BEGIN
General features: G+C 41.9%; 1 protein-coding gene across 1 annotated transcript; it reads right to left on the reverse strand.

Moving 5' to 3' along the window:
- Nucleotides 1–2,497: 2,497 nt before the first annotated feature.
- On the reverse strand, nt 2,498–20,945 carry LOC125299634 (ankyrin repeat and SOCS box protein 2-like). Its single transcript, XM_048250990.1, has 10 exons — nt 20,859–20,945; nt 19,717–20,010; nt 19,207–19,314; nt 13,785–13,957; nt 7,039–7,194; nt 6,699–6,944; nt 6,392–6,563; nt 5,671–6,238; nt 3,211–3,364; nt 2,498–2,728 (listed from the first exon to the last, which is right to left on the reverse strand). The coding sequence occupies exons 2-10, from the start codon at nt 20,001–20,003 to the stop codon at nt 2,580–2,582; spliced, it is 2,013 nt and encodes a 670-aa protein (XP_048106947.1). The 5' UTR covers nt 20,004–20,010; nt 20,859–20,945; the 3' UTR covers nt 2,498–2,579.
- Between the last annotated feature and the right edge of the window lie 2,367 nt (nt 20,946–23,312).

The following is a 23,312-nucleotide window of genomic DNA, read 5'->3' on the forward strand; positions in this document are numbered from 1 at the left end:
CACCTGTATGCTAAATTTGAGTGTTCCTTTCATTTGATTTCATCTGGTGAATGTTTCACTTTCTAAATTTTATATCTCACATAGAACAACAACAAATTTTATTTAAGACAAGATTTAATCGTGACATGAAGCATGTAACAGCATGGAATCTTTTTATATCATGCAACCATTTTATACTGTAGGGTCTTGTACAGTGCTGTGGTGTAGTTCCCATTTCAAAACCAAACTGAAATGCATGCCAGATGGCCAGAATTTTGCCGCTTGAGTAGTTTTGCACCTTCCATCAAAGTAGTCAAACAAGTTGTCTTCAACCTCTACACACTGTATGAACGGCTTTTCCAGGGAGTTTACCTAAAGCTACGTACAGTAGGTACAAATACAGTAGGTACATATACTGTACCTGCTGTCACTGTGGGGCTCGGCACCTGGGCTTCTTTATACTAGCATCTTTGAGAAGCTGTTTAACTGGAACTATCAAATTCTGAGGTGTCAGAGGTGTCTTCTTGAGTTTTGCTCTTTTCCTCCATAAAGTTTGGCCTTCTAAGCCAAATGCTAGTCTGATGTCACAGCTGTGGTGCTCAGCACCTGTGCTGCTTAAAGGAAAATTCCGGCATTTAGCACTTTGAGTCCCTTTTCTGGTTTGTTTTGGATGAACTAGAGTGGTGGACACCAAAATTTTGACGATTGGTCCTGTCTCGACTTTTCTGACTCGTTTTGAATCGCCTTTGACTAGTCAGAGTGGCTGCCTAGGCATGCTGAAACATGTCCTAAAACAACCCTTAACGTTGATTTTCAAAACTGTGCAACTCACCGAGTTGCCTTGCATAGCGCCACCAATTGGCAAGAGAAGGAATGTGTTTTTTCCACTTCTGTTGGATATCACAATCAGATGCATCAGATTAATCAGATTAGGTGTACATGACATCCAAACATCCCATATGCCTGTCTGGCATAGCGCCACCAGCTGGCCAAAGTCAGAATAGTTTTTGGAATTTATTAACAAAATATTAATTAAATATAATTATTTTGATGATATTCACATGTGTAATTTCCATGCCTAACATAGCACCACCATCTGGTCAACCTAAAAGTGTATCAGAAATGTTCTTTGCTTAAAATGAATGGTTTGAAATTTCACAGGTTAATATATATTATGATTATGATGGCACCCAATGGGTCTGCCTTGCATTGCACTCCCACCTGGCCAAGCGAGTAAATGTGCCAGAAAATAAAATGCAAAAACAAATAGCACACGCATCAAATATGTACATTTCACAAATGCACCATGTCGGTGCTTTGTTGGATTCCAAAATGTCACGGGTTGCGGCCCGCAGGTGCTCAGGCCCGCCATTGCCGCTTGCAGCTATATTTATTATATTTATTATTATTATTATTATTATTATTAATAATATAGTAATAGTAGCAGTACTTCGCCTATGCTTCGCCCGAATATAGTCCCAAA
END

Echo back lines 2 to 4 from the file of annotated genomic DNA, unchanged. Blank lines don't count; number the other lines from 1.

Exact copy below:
Moving 5' to 3' along the window:
- Nucleotides 1–2,497: 2,497 nt before the first annotated feature.
- On the reverse strand, nt 2,498–20,945 carry LOC125299634 (ankyrin repeat and SOCS box protein 2-like). Its single transcript, XM_048250990.1, has 10 exons — nt 20,859–20,945; nt 19,717–20,010; nt 19,207–19,314; nt 13,785–13,957; nt 7,039–7,194; nt 6,699–6,944; nt 6,392–6,563; nt 5,671–6,238; nt 3,211–3,364; nt 2,498–2,728 (listed from the first exon to the last, which is right to left on the reverse strand). The coding sequence occupies exons 2-10, from the start codon at nt 20,001–20,003 to the stop codon at nt 2,580–2,582; spliced, it is 2,013 nt and encodes a 670-aa protein (XP_048106947.1). The 5' UTR covers nt 20,004–20,010; nt 20,859–20,945; the 3' UTR covers nt 2,498–2,579.